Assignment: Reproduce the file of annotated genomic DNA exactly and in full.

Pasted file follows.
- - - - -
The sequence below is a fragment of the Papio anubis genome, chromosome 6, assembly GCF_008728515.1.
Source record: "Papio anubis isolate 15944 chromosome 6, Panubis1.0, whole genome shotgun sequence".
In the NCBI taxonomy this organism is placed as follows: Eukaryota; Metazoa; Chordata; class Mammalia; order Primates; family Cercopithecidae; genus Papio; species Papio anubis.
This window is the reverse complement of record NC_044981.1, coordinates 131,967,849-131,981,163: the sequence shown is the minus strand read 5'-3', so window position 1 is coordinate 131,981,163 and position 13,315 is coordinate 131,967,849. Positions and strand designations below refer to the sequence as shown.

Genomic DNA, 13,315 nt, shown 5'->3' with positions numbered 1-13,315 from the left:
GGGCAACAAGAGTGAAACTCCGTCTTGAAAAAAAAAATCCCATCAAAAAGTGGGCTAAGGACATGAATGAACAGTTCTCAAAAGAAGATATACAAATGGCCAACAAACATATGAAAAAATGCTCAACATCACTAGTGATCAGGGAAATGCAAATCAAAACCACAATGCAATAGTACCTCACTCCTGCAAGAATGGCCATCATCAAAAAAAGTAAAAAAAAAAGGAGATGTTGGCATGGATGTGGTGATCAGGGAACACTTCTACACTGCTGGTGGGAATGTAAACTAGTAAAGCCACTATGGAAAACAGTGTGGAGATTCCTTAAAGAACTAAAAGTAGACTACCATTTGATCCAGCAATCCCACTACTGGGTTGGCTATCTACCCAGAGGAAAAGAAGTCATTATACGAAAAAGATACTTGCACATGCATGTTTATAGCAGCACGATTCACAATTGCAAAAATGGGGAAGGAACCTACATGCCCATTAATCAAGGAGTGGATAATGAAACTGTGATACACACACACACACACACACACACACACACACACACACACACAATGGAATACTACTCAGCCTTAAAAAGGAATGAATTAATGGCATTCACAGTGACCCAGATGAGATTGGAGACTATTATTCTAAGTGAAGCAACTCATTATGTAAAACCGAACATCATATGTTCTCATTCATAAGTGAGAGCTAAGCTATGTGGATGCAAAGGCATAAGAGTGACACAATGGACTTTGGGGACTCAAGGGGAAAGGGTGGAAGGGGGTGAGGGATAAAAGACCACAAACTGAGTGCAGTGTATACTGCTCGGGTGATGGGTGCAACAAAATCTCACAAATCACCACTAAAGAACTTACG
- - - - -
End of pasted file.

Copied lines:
The sequence below is a fragment of the Papio anubis genome, chromosome 6, assembly GCF_008728515.1.
Source record: "Papio anubis isolate 15944 chromosome 6, Panubis1.0, whole genome shotgun sequence".
In the NCBI taxonomy this organism is placed as follows: Eukaryota; Metazoa; Chordata; class Mammalia; order Primates; family Cercopithecidae; genus Papio; species Papio anubis.
This window is the reverse complement of record NC_044981.1, coordinates 131,967,849-131,981,163: the sequence shown is the minus strand read 5'-3', so window position 1 is coordinate 131,981,163 and position 13,315 is coordinate 131,967,849. Positions and strand designations below refer to the sequence as shown.

Genomic DNA, 13,315 nt, shown 5'->3' with positions numbered 1-13,315 from the left:
GGGCAACAAGAGTGAAACTCCGTCTTGAAAAAAAAAATCCCATCAAAAAGTGGGCTAAGGACATGAATGAACAGTTCTCAAAAGAAGATATACAAATGGCCAACAAACATATGAAAAAATGCTCAACATCACTAGTGATCAGGGAAATGCAAATCAAAACCACAATGCAATAGTACCTCACTCCTGCAAGAATGGCCATCATCAAAAAAAGTAAAAAAAAAAGGAGATGTTGGCATGGATGTGGTGATCAGGGAACACTTCTACACTGCTGGTGGGAATGTAAACTAGTAAAGCCACTATGGAAAACAGTGTGGAGATTCCTTAAAGAACTAAAAGTAGACTACCATTTGATCCAGCAATCCCACTACTGGGTTGGCTATCTACCCAGAGGAAAAGAAGTCATTATACGAAAAAGATACTTGCACATGCATGTTTATAGCAGCACGATTCACAATTGCAAAAATGGGGAAGGAACCTACATGCCCATTAATCAAGGAGTGGATAATGAAACTGTGATACACACACACACACACACACACACACACACACACACACACACAATGGAATACTACTCAGCCTTAAAAAGGAATGAATTAATGGCATTCACAGTGACCCAGATGAGATTGGAGACTATTATTCTAAGTGAAGCAACTCATTATGTAAAACCGAACATCATATGTTCTCATTCATAAGTGAGAGCTAAGCTATGTGGATGCAAAGGCATAAGAGTGACACAATGGACTTTGGGGACTCAAGGGGAAAGGGTGGAAGGGGGTGAGGGATAAAAGACCACAAACTGAGTGCAGTGTATACTGCTCGGGTGATGGGTGCAACAAAATCTCACAAATCACCACTAAAGAACTTACG